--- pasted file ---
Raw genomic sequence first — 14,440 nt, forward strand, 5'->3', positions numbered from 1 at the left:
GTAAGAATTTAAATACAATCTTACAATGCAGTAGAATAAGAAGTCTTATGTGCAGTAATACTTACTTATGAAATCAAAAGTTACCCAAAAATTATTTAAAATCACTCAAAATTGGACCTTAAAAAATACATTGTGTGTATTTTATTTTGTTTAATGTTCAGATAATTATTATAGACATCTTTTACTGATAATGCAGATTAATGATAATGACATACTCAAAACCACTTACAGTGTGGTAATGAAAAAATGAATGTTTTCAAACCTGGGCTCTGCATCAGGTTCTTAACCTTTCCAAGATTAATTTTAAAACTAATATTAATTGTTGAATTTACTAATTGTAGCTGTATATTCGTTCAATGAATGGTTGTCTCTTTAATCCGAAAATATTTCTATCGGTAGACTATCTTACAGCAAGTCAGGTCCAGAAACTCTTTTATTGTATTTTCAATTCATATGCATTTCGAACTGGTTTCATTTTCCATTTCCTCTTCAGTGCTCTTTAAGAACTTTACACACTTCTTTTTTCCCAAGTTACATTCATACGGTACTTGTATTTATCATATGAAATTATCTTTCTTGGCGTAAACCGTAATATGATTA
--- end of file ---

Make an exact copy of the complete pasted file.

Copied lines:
Raw genomic sequence first — 14,440 nt, forward strand, 5'->3', positions numbered from 1 at the left:
GTAAGAATTTAAATACAATCTTACAATGCAGTAGAATAAGAAGTCTTATGTGCAGTAATACTTACTTATGAAATCAAAAGTTACCCAAAAATTATTTAAAATCACTCAAAATTGGACCTTAAAAAATACATTGTGTGTATTTTATTTTGTTTAATGTTCAGATAATTATTATAGACATCTTTTACTGATAATGCAGATTAATGATAATGACATACTCAAAACCACTTACAGTGTGGTAATGAAAAAATGAATGTTTTCAAACCTGGGCTCTGCATCAGGTTCTTAACCTTTCCAAGATTAATTTTAAAACTAATATTAATTGTTGAATTTACTAATTGTAGCTGTATATTCGTTCAATGAATGGTTGTCTCTTTAATCCGAAAATATTTCTATCGGTAGACTATCTTACAGCAAGTCAGGTCCAGAAACTCTTTTATTGTATTTTCAATTCATATGCATTTCGAACTGGTTTCATTTTCCATTTCCTCTTCAGTGCTCTTTAAGAACTTTACACACTTCTTTTTTCCCAAGTTACATTCATACGGTACTTGTATTTATCATATGAAATTATCTTTCTTGGCGTAAACCGTAATATGATTA